Editor's Note: Farm Management Editor John Otte offers this commentary on agriculture, prosperity and why the two don't always work together.
We hear a lot of chatter about the need for a farm safety net. Any risk management safety net is woven from numerous pieces. A short list includes:
* What’s in the best interest of farmers?
* What’s in the best interest of organizations that have a product to sell to help weave the safety net?
* Requiring farmers to provide broader benefits to society such as installing conservation practices to be eligible for income transfers from taxpayers.
We’re defeating ourselves
While interest groups are weaving safety net proposals, we ourselves are rapidly cutting holes in our own risk management safety net.
Thirty some years ago, an aging cowboy told me, “Only one true risk management strategy exists. That is, have something stashed away in the sock.”
The stash can be cash or equity.
High crop prices are generating lots of cash. Some farmers may be stashing cash.
However, many farmers are using current cash flows to bid up cash rents. High-equity landowners are using earnings from existing land to bid land prices well above the level the cash flow from an add-on parcel alone could support.
Rapidly rising land prices add equity to the farm balance sheet. That creates an equity cushion farmers can borrow against should the need arise. Rapidly rising land values also create a higher barrier to entry to players not already in the game. But that’s a topic for another story.
Farmers are acting rationally
Farming is an industry with a large number of participants operating independently. The normal profit in such an industry is zero. That’s because the independent players will bid up the price of the fixed resource so as to erase all profits.
The fixed resource in farming is land.
Whatever form a safety net takes, farmers will bid its value into land prices.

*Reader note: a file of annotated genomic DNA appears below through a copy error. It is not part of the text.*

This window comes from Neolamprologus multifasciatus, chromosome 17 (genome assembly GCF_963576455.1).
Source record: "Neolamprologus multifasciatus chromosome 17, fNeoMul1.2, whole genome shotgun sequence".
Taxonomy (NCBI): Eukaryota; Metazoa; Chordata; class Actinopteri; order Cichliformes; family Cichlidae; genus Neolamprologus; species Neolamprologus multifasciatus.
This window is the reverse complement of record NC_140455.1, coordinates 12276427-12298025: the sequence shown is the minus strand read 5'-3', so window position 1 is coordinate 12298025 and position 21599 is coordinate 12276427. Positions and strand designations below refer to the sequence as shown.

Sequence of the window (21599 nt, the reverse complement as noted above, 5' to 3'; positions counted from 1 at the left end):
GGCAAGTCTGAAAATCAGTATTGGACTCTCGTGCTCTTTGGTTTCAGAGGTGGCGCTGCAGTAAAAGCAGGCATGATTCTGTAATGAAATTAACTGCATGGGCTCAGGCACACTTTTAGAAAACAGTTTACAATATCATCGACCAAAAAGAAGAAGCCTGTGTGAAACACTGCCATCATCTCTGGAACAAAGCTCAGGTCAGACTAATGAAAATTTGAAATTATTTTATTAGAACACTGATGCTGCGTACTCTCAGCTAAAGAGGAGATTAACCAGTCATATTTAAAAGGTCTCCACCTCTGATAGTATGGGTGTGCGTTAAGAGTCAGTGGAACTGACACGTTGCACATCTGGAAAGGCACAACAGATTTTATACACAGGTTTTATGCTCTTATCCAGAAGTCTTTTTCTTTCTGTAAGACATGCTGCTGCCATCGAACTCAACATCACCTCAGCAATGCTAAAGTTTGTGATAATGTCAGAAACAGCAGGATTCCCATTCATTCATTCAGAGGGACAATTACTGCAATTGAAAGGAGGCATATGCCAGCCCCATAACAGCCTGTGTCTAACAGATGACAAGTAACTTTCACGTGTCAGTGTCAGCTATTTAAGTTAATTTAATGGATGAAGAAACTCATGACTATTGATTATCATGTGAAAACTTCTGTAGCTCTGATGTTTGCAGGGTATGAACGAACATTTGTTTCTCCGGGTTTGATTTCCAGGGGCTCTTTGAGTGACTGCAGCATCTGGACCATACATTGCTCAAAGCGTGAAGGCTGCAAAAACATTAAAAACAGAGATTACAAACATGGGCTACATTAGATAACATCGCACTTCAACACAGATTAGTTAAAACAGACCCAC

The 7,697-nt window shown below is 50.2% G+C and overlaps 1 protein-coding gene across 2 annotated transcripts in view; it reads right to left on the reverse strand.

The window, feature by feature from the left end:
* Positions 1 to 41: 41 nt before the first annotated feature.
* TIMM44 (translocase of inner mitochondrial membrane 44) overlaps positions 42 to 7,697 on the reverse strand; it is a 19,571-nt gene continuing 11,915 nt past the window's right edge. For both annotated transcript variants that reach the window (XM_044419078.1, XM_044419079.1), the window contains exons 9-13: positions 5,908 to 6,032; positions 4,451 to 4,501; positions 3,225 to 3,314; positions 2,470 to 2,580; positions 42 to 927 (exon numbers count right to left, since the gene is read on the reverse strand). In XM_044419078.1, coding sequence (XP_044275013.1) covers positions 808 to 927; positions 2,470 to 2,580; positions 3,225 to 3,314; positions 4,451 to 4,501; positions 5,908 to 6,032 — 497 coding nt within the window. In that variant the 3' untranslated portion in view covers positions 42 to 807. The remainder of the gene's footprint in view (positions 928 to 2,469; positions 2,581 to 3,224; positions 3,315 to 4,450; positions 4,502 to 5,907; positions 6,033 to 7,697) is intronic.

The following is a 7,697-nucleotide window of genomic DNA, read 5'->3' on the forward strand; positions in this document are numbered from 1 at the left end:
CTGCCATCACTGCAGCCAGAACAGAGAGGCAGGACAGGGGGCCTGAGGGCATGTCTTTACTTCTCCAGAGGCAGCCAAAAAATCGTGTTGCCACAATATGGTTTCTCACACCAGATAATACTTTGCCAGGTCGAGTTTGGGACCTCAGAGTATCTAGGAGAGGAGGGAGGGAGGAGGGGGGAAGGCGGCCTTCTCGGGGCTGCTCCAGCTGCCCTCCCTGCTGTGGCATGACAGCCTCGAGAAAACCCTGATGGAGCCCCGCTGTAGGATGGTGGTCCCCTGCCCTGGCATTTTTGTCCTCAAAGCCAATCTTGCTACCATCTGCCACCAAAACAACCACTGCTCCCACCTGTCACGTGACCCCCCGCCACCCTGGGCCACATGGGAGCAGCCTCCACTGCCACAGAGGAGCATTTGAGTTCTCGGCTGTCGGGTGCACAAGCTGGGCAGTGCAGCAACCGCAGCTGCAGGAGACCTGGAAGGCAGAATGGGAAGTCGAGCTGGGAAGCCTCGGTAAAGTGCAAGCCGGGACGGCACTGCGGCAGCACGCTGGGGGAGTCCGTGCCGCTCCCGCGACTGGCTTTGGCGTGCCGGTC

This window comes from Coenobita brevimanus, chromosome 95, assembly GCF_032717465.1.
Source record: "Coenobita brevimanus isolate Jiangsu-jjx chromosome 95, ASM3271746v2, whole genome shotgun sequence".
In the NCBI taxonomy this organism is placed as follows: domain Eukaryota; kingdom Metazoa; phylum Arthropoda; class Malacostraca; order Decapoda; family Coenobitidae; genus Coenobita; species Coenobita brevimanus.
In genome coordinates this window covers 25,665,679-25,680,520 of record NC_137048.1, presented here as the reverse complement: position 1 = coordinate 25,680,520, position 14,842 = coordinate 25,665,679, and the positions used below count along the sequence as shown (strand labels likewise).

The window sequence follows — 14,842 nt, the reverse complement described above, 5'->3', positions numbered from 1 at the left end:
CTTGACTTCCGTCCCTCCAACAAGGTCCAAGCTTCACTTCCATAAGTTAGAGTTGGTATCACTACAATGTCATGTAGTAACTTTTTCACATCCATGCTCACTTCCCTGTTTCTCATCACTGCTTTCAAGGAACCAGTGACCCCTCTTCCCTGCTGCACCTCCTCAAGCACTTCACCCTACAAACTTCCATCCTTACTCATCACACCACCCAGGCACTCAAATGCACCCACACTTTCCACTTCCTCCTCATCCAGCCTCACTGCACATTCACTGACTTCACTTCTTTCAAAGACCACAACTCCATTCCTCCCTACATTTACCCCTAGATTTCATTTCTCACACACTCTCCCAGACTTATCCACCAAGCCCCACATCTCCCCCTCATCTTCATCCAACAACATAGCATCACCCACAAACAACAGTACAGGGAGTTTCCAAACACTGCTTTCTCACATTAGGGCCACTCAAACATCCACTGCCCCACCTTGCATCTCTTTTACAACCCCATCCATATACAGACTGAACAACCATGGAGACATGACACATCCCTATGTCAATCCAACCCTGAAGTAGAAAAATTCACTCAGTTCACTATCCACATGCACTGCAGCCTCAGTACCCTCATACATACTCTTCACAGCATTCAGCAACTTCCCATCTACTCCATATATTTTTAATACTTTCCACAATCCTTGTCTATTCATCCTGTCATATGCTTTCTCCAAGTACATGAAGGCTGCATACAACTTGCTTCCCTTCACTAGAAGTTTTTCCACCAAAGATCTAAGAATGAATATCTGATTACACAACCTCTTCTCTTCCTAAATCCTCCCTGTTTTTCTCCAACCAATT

Fixed payments are one form of safety net. Farmers can easily bid those payments directly into land values.
Crop insurance is another form. It makes income more reliable. Farmers can bid reliability of income indirectly into land values.
Everything in ag is cyclical
What goes up comes down. And we’ve already seen that what was down—in terms of grain prices - goes up.
The question is what happens when:
* Grain prices retreat from lofty levels?
* The dollar rebounds making U.S. ag exports less competitive in world markets?
* The next energy shock ratchets fuel and fertilizer costs another notch higher?
The answer is obvious. Farmers will face a financial squeeze. Who gets squeezed and how severely depends on a host of factors. A few are:
* How far and how fast input and product prices move.
* How highly leveraged one’s operation is.
* What commodities one produces. Many livestock producers contend that the squeeze is already here.
How well one comes through the coming financial setback also depends on a host of factors. A few are:
* How adept one is in detecting subtle changes in markets and financial indicators that signal a major change is coming.
* How nimble one is in readjusting the farm debt/asset and financial portfolio to the new economic environment.
* How much cash or equity one stashed away in the sock before the downturn.
One thing is clear. Any safety net, whose benefits farmers have already bid into land values, will not provide enough support for some, possibly many, farmers.
- Otte is Farm Management Editor at Farm Futures